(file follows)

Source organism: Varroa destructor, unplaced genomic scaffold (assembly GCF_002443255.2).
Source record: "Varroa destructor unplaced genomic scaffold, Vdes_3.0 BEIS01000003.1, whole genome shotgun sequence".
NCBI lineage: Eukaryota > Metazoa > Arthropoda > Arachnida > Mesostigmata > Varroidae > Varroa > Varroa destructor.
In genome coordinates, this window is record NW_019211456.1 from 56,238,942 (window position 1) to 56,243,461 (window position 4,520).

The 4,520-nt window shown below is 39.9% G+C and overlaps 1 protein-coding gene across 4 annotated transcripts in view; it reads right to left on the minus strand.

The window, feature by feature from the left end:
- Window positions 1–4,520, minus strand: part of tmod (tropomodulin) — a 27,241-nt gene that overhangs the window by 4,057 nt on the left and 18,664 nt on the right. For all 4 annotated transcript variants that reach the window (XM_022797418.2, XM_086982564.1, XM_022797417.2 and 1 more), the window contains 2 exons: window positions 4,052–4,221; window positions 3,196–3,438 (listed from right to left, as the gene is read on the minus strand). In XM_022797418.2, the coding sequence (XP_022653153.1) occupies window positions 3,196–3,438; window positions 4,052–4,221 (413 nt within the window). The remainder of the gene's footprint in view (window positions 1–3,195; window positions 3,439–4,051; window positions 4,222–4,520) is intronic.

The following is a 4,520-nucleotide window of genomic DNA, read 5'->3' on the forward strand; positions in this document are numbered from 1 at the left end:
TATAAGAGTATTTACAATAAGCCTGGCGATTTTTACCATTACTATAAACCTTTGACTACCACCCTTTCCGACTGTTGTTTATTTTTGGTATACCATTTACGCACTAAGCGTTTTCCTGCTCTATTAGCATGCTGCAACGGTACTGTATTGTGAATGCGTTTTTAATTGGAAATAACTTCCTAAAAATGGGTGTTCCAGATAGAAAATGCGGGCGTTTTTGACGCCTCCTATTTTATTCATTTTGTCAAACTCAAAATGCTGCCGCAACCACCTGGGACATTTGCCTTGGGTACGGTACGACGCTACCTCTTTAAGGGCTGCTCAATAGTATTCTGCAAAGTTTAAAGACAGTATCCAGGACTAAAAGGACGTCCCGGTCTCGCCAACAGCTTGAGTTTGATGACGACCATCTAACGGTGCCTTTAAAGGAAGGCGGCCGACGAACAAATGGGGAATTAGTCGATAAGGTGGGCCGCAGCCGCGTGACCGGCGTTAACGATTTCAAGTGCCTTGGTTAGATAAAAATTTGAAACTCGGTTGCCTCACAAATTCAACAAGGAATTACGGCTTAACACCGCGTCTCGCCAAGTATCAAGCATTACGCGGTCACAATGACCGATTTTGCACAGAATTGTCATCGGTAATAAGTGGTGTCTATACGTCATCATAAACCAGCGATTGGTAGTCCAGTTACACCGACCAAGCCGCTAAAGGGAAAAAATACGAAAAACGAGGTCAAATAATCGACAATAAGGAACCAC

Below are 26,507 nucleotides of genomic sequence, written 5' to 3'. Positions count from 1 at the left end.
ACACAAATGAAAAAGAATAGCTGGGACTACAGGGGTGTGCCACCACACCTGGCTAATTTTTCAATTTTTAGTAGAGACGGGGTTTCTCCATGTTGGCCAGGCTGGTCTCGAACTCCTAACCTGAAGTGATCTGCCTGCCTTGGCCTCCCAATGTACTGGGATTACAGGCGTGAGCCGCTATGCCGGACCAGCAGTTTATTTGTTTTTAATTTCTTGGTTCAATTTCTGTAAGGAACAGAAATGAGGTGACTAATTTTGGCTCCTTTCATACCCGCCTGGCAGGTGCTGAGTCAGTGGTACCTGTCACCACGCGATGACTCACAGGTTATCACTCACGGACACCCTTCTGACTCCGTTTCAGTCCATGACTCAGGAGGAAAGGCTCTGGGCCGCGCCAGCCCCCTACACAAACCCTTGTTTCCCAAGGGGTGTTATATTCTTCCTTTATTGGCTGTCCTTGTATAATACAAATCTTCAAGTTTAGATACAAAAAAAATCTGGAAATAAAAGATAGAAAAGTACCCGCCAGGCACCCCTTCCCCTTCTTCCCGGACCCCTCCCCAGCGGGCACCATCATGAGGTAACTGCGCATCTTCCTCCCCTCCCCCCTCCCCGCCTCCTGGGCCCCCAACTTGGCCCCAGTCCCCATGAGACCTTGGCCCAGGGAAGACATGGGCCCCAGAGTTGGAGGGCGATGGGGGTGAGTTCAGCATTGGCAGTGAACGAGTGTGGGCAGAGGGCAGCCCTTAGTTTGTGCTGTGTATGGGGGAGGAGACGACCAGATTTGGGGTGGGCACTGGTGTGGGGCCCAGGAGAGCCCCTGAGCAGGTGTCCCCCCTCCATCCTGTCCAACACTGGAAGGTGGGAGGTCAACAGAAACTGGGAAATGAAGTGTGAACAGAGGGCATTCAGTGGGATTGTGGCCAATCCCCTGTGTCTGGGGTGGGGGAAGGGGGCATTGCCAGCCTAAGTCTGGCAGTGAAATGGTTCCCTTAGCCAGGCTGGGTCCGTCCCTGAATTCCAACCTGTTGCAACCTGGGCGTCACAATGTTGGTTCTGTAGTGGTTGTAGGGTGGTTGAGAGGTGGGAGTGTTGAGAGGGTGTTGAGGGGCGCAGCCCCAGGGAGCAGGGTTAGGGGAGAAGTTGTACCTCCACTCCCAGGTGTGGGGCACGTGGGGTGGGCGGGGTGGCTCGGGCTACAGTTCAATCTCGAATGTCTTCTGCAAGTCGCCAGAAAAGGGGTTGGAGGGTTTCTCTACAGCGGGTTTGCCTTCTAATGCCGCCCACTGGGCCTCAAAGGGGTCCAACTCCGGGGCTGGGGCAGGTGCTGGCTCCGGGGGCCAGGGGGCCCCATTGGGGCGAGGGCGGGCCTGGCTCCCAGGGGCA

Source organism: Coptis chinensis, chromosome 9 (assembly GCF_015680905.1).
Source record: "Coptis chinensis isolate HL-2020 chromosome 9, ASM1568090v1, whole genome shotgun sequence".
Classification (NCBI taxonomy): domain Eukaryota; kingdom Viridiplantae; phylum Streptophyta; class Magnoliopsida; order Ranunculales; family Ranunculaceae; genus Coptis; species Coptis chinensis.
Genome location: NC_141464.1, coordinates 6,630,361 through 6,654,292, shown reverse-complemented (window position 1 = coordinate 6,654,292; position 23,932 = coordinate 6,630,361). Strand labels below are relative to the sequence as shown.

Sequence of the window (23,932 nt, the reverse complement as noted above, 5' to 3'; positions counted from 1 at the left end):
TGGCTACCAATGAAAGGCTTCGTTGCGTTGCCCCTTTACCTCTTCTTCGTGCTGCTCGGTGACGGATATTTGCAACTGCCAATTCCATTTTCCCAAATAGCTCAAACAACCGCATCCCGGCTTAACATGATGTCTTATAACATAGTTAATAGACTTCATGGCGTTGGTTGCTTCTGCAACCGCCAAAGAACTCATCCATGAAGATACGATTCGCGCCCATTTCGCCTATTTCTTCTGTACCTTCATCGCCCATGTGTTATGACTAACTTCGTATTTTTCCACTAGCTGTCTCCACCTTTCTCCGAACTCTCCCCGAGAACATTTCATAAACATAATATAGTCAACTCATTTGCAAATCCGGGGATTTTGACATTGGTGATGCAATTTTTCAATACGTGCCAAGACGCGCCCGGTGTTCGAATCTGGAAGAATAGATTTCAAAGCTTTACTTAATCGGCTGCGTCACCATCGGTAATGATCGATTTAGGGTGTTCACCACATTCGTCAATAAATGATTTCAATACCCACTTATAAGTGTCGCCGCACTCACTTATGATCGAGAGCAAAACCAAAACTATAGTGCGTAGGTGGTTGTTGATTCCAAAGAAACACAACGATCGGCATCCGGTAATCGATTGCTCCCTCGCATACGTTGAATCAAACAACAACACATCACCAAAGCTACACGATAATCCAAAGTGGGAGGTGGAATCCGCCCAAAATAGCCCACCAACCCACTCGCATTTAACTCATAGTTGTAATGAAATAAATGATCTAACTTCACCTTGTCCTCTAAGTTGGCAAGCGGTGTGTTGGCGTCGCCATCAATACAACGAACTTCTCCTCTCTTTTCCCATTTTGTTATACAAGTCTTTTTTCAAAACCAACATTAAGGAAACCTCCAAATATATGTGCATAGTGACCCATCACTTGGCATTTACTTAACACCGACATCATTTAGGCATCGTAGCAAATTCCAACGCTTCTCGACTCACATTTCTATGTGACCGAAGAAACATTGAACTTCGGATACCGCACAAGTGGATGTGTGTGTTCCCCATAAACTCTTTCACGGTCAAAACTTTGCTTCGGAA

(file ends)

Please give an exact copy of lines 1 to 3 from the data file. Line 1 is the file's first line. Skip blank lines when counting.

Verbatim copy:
Source organism: Varroa destructor, unplaced genomic scaffold (assembly GCF_002443255.2).
Source record: "Varroa destructor unplaced genomic scaffold, Vdes_3.0 BEIS01000003.1, whole genome shotgun sequence".
NCBI lineage: Eukaryota > Metazoa > Arthropoda > Arachnida > Mesostigmata > Varroidae > Varroa > Varroa destructor.